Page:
Will Inspector Brown Save Us From The Phishers?

By | July 22, 2004

Combatting phishing ain’t easy. So how does a new weapon, Inspector Brown, mentioned in a comment to an earlier posting here on phishing, shape up?

Inspector Brown is a program that sits between you and your browser (IE, only, I think, but the documentation is minimalist, to put it mildly) and warns you if a site you are visiting is a suspected phishing site: “The page you tried to access is a potential dangerous and fraudulent website,” you will be told. “You may be at risk for identity theft and financial loss if you continue with this website.” You can then choose to proceed or not.

Not a bad idea, but of course it relies entirely on the software knowing what sites are fraudulent, and this is where the system fails. The software checks a library of ‘known’ fraudulent websites updated by Inspector Brown, a bit like anti-virus software checks an internal library of known virus patterns. Unfortunately there are several problems with this:

  • The list depends on users submitting fraudulent websites, raising the question: Why would a user who is smart enough to recognise a fraudulent website need Inspector Brown?
  • Phishing sites are notoriously short term. Some are up only for a few hours before they are taken down, often after already doing serious damage. In this sense combatting phishing by a library of known phishing sites is as flawed as anti-virus software maintaining libraries of viruses. Unless the libraries move very quickly to not only update themselves, but update users, such tools arrive too late to help users. Indeed, phishing is even less suited to this approach, because phishing sites are no longer active after a few hours, whereas old viruses may still be floating around the Internet months, even years, after their creation.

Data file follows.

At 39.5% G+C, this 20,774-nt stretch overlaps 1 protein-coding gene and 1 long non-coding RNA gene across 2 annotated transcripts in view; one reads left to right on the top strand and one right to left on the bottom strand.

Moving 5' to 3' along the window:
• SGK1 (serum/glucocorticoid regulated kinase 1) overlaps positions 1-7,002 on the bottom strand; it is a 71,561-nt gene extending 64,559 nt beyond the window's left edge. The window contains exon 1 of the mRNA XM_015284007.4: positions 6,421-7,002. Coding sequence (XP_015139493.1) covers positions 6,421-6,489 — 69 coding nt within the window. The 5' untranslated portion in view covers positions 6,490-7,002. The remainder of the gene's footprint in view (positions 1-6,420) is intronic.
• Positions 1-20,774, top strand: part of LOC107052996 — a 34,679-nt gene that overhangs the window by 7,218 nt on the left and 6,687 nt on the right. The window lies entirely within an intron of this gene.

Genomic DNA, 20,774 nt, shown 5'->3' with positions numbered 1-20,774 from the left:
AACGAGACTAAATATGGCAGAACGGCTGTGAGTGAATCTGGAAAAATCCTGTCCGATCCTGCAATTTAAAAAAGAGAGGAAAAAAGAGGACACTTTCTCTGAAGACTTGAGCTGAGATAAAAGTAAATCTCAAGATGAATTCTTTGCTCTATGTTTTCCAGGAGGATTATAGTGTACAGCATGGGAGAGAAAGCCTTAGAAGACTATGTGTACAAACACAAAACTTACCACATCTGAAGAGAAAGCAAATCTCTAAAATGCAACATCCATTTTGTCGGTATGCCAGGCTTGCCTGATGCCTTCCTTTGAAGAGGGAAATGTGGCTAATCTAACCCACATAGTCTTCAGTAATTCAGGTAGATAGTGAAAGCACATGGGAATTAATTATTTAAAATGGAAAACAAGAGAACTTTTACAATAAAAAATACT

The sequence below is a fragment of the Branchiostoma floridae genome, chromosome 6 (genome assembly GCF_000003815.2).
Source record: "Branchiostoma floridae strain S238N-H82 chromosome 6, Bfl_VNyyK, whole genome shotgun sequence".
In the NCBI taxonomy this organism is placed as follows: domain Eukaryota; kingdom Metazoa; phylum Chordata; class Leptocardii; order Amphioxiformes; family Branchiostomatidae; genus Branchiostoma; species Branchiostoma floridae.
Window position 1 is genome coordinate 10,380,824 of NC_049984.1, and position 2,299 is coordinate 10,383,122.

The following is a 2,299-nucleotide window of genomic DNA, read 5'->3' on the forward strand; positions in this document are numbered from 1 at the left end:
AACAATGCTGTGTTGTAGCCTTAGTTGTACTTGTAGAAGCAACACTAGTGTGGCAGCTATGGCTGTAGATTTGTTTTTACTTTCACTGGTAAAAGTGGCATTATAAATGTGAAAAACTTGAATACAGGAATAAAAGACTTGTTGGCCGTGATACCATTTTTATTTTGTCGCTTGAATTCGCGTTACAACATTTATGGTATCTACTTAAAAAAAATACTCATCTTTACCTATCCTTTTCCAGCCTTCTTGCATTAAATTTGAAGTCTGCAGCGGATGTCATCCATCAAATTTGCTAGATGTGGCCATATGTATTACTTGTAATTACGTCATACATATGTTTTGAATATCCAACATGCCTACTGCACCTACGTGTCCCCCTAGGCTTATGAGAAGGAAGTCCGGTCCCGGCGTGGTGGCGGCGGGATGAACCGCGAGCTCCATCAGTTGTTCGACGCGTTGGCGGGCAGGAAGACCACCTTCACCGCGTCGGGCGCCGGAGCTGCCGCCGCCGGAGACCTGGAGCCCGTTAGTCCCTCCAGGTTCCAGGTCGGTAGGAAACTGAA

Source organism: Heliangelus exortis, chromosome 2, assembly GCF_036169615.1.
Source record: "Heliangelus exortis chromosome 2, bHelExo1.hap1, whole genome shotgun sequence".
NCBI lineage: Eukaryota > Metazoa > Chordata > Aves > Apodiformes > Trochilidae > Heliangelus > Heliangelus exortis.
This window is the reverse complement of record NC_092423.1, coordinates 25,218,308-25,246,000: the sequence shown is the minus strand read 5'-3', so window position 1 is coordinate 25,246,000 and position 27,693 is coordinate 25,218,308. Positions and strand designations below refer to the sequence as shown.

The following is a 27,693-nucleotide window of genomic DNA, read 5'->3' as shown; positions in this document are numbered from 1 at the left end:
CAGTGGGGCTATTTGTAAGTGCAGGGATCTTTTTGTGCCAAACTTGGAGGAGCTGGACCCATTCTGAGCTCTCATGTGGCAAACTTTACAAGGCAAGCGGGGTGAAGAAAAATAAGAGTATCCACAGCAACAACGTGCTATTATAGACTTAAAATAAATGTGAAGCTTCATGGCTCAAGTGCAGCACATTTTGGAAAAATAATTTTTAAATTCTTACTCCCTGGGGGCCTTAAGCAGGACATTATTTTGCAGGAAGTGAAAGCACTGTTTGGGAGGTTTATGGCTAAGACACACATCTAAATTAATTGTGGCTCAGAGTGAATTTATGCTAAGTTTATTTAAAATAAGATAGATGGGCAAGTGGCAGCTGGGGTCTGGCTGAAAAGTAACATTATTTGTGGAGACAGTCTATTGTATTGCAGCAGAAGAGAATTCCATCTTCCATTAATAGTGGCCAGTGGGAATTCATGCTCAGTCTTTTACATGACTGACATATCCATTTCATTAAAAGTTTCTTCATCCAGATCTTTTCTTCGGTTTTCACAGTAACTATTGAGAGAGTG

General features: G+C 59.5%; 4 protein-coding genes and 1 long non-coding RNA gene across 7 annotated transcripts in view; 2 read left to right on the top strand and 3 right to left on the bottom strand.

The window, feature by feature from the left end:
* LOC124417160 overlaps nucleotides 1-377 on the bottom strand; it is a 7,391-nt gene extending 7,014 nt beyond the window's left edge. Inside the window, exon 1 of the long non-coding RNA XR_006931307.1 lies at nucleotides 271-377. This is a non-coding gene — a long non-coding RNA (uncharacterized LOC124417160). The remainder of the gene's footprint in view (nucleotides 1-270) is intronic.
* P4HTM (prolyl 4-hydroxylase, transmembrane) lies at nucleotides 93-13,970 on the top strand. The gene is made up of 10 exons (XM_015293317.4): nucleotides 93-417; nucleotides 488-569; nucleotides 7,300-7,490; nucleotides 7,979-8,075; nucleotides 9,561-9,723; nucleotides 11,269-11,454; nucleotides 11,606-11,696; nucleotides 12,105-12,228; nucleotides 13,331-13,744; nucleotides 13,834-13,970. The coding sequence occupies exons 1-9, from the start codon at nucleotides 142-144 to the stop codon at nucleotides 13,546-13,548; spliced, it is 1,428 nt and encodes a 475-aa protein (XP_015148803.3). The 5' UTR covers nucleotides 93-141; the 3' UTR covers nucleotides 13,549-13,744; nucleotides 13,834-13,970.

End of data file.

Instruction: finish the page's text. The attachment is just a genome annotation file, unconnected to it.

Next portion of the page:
• The list itself is short and suspect: It includes, for example, legitimate commercial websites like Vsong.com, a Shenzhen-based manufacturer of computer and mobile phone accessories, and zapthedingbat.com, the home of celebrated anti-phisher Sam Greenhalgh. I’m sure he would be amused to find he is, according to Inspector Brown, ‘a Known Fraud’. Other peculiarities in the list are Visualsoft-tech.com, the website of VisualSoft Technologies, ‘a leading software solutions and product development company catering to diverse industry segments’ based in Hyderabad. InspectorBrown’s library calls it a ‘Bad Company’. Lawsuits, anyone?

Lastly, we just don’t know enough about Inspector Brown and how it appraises websites to trust its judgement. In this regard the company has got to be more open about what it’s doing and how it does it. All we know from the website is that the program is the work of Inspector Brown Software, based in Scottsdale, Arizona. There’s no registry data to work with. No support pages or help pages.That’s about it. Of course, they could argue it’s early days but as it stands I think Inspector Brown, with its poor documentation, eccentric library of fraudulent sites and quirky interface, only adds to the noise instead of reducing it.

2 thoughts on “Will Inspector Brown Save Us From The Phishers?

  1. Jeremy Wagstaff

    Just got an email from Rick Brown, who is involved in Inspector Brown. He writes with equanimity:

    “Just read your postings. And I can’t argue with you. We are in the early stages of development and are working hard at getting lots of people to try our software to beta test it and give us feedback.

    “Your feedback was invaluable and If you are interested, I’d like to send you an updated copy of the software shortly and show you what it can do. I’m looking forward to impressing you with our fraud fighting tool.”

    Expect a second look at Inspector Brown once they’ve ironed out the bugs. Thanks, Rick, for writing.


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